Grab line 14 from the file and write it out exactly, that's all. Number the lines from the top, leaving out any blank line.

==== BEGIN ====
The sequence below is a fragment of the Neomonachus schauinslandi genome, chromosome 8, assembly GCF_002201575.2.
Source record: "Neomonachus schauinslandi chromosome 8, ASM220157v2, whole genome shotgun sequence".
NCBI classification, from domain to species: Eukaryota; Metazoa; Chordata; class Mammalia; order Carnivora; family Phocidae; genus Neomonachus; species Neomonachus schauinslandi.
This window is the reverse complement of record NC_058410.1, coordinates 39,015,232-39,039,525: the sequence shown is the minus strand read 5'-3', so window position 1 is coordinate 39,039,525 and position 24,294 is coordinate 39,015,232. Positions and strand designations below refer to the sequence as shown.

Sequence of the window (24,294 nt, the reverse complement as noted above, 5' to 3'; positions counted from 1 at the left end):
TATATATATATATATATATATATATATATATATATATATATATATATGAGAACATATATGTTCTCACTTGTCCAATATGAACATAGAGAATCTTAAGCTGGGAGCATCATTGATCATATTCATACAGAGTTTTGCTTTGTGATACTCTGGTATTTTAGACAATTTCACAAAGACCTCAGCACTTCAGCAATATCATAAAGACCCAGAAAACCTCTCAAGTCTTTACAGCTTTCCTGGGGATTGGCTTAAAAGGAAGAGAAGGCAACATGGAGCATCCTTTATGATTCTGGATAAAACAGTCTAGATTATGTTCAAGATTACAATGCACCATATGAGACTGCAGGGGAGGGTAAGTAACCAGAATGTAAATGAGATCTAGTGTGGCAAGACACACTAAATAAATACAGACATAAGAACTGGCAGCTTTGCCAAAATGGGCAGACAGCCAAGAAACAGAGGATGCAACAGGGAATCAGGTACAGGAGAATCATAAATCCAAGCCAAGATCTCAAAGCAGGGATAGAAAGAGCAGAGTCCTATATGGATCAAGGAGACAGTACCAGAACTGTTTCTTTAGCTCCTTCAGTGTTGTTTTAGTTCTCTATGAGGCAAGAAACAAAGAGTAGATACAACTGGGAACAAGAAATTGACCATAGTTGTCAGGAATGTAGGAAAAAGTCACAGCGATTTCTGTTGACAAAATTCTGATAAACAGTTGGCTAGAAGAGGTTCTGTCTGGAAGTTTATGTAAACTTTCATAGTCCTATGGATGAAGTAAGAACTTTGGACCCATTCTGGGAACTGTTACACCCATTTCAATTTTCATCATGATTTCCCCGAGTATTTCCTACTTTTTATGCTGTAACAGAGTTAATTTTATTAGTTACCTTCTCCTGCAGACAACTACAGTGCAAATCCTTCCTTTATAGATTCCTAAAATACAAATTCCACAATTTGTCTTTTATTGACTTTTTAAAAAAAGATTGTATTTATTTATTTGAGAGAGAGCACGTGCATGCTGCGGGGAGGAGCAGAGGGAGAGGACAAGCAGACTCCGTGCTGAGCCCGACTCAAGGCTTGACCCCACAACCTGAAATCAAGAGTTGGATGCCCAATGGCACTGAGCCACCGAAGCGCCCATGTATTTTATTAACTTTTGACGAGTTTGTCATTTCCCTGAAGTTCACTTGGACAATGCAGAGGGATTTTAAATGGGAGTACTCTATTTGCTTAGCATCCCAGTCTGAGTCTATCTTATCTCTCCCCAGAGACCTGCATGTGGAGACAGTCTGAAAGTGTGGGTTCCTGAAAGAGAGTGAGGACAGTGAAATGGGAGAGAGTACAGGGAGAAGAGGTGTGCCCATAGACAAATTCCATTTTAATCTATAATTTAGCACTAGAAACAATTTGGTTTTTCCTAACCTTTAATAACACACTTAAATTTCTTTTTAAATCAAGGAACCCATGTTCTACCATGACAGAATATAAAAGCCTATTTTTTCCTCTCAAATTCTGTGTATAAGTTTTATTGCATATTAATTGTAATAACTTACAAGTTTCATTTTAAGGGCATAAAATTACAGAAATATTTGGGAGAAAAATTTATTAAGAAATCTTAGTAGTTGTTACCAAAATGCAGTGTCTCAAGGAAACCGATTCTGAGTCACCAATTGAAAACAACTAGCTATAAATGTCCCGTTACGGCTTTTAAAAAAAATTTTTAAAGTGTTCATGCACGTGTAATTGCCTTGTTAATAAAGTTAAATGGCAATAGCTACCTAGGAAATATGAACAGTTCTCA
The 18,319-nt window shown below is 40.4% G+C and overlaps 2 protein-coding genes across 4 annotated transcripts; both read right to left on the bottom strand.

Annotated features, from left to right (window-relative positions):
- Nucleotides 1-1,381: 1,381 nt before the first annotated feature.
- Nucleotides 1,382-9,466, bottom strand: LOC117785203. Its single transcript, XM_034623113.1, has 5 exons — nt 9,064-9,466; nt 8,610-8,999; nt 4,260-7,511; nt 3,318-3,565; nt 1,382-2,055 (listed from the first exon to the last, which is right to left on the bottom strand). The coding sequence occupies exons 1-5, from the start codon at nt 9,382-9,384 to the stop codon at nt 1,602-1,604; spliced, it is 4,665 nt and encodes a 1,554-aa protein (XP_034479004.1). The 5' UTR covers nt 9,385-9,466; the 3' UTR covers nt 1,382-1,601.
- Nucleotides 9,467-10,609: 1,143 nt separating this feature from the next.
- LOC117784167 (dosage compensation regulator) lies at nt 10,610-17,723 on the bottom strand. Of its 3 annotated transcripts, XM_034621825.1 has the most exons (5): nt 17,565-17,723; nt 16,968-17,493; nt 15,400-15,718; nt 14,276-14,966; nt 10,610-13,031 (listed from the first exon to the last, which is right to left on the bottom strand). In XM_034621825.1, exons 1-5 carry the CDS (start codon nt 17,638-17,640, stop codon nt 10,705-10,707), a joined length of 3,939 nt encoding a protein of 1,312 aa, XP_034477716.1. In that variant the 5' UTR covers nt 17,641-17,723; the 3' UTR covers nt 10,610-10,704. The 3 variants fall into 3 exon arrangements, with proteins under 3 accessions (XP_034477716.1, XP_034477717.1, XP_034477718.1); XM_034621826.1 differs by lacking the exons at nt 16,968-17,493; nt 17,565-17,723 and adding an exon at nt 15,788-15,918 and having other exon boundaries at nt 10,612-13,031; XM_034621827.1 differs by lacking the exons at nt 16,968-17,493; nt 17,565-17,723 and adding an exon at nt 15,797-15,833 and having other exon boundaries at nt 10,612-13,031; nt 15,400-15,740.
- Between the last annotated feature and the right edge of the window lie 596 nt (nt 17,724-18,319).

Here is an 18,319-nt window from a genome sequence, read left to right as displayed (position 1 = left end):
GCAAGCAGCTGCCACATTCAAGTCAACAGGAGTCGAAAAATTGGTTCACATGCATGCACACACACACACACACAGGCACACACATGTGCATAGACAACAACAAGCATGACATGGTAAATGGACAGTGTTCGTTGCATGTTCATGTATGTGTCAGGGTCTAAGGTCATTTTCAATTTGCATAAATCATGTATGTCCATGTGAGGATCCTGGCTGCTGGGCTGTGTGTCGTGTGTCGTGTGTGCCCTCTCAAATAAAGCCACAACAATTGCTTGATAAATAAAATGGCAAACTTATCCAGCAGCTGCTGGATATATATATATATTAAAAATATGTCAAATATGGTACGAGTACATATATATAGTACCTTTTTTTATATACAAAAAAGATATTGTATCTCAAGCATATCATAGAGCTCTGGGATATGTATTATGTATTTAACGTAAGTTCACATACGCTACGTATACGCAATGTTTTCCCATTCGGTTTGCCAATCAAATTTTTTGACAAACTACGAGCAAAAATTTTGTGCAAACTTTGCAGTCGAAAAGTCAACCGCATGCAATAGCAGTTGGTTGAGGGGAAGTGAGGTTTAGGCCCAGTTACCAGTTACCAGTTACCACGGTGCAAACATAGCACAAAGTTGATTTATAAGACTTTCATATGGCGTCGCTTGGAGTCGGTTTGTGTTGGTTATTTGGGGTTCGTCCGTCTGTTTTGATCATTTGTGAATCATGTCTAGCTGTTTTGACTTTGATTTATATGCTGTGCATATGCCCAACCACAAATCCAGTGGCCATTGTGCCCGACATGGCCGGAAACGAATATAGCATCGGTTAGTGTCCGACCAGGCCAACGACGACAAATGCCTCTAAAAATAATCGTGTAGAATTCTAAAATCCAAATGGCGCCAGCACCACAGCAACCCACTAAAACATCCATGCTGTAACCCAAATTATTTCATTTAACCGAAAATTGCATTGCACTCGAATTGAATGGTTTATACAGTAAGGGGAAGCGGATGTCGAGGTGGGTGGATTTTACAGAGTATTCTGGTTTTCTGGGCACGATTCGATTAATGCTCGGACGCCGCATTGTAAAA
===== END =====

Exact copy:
Here is an 18,319-nt window from a genome sequence, read left to right as displayed (position 1 = left end):